- Unicode in Python, Completely Demystified — a good introduction to Unicode in Python, which helped me with some code. (via Hacker News)
- A Ban on Brain-Boosting Drugs (Chronicle of Higher Education) — Simply calling the use of study drugs “unfair” tells us nothing about why colleges should ban them. If such drugs really do improve academic performance among healthy students (and the evidence is scant), shouldn’t colleges put them in the drinking water instead? After all, it would be unfair to permit wealthy students to use them if less privileged students can’t afford them. As we start to hack our bodies and minds, we’ll face more questions about legitimacy and ethics of those actions. Not, of course, about using coffee and Coca-Cola, ubiquitous performance-enhancing stimulants that are mysteriously absent from bans and prohibitions.
- Copywrongs — Matt Blaze spits the dummy on IEEE and ACM copyright policies. In particular, the IEEE is explicitly preventing authors from distributing copies of the final paper. We write scientific papers first and last because we want them read. When papers were disseminated solely in print form it might have been reasonable to expect authors to donate the copyright in exchange for production and distribution. Today, of course, this model seems, at best, quaintly out of touch with the needs of researchers and academics who no longer desire or tolerate the delay and expense of seeking out printed copies of far-flung documents. We expect to find on it on the open web, and not hidden behind a paywall, either.
- On the Engineering of SaaS — An upgrade process, for example, is an entirely different beast. Making it robust and repeatable is far less important than making it quick and reversible. This is because the upgrade only every happens once: on your install. Also, it only ever has to work right in one, exact variant of the environment: yours. And while typical customers of software can schedule an outage to perform an upgrade, scheduling downtime in SaaS is nearly impossible. So, you must be able to deploy new releases quickly, if not entirely seamlessly — and in the event of failure, rollback just as rapidly.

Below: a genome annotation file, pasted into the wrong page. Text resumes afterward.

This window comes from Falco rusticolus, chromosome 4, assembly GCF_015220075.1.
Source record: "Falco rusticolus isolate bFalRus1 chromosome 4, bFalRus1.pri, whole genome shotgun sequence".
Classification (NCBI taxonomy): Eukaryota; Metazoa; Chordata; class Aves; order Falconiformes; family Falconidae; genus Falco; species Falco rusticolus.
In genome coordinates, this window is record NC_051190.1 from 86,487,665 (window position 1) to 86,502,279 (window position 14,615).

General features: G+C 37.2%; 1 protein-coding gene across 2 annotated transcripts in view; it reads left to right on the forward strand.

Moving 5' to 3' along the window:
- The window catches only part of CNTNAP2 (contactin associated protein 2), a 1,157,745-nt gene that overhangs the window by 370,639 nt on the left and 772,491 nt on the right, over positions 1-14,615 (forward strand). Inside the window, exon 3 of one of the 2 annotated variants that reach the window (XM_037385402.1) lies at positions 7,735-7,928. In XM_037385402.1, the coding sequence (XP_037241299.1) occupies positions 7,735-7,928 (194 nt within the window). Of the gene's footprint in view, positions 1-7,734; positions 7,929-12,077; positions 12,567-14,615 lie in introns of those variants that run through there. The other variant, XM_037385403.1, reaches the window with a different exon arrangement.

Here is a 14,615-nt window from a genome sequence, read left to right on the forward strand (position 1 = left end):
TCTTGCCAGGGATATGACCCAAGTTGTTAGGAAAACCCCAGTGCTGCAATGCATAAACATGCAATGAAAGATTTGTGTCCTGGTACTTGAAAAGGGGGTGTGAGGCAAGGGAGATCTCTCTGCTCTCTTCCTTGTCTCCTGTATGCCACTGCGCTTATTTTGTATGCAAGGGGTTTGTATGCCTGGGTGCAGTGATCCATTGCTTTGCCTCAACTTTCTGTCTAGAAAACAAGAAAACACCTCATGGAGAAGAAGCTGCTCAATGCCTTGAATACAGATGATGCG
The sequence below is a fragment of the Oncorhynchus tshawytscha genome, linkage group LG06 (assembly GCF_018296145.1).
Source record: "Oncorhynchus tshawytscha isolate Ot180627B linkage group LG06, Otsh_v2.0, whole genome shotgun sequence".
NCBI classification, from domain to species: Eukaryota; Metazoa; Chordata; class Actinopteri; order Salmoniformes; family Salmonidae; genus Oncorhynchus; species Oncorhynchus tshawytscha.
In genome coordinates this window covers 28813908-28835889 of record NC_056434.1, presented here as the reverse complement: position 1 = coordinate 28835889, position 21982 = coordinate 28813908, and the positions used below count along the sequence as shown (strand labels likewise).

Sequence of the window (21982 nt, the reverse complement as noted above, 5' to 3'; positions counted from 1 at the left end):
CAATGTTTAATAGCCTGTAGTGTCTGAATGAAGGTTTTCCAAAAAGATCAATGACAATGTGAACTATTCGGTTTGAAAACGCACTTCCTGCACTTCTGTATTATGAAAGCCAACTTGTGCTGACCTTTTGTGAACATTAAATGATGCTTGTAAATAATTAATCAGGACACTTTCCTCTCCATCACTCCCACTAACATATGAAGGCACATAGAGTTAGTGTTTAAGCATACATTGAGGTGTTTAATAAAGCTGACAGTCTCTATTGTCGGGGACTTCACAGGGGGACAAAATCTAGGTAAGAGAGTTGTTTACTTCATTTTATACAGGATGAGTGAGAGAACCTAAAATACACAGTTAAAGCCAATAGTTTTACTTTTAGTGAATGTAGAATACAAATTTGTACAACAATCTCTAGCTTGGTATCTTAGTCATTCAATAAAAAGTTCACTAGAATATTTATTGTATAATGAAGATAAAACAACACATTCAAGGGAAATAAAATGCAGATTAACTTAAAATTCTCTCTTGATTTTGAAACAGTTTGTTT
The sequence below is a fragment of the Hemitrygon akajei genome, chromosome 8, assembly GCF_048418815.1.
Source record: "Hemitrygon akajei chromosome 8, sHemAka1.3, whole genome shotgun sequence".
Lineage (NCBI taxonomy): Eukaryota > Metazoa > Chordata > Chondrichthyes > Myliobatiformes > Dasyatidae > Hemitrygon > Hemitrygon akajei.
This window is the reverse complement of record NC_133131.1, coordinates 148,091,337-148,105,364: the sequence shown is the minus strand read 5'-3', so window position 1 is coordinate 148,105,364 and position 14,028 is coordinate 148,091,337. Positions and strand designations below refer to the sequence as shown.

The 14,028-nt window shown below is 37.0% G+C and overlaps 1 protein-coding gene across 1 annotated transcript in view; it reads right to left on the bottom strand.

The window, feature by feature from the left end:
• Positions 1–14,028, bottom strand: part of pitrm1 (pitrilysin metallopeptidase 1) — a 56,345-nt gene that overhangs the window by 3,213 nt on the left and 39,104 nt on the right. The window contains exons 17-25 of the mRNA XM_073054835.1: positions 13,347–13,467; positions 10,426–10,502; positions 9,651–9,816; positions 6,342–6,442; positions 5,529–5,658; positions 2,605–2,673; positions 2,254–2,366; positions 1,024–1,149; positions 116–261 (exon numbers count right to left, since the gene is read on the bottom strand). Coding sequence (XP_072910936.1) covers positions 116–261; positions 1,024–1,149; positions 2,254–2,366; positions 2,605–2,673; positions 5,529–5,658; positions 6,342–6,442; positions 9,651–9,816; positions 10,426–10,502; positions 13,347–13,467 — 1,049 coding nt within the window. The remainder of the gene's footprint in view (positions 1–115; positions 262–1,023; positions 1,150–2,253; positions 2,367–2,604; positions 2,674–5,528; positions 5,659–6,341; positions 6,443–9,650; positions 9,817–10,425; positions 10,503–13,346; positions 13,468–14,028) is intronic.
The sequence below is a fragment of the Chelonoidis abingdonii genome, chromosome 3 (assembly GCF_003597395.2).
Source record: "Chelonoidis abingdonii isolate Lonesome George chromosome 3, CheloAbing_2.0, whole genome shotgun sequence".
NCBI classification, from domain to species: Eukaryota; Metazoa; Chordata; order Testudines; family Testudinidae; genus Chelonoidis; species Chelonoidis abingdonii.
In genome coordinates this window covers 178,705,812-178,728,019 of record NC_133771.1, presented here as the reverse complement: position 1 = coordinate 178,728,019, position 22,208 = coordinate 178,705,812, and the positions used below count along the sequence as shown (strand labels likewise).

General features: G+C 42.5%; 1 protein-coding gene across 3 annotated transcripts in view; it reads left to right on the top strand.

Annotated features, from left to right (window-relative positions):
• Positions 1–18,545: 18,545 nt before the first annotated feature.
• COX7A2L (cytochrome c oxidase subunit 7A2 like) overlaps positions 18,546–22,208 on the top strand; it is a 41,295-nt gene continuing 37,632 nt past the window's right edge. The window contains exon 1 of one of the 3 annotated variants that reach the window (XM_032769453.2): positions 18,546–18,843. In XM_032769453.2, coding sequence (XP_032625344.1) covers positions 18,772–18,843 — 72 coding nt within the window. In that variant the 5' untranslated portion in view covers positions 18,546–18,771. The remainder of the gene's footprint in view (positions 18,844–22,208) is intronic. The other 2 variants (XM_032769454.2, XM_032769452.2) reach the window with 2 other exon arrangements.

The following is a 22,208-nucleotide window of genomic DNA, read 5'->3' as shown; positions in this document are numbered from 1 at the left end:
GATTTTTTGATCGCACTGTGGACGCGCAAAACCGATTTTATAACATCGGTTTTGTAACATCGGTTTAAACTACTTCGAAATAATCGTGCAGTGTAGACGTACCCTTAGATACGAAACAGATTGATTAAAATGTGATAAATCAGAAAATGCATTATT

ENTRIES TAGGED "ops"
While developing countries may benefit from Open Compute, bigger issues need to be addressed first.
The potential for Open Compute to benefit developing countries was mentioned during a
panel discussion that followed the project's announcement. Intrigued, I turned to Benetech CEO Jim Fruchterman for more on Open Compute's utility in developing nations.
Open Compute could be a big step forward for infrastructure, ops, and the web.
Jesse Robbins says Facebook's Open Compute Project represents a giant step for open source hardware, for the evolution of the web and cloud computing, and for infrastructure and operations in general.
Python Unicode, Cognitive Enhancement, Journal Balk, Engineering SaaS
The forces of "technical debt" apply to computational infrastructure.
An investment in web operations can yield big returns, both financially and competitively. But a lack of understanding prevents many companies from taking appropriate steps. Guest blogger Andrew Clay Shafer makes a case for web ops as the "secret sauce" by examining the forces of technical debt.
A study ran cloud providers through four tests. Here's some of the results.
Bitcurrent and Webmetrics ran five cloud providers through a series of tests: a small object, a large object, a million calculations, and a 500,000-row table scan. Here's some of the results and lessons learned.
Our increased reliance on web-based intelligence makes speed and reliability even more important.
As we become more dependent on our collective consciousness, web operators will be much more involved in end-user experience measurement, from application design to real user monitoring. We're in the century of the distributed nervous system, and web operators are its brain surgeons.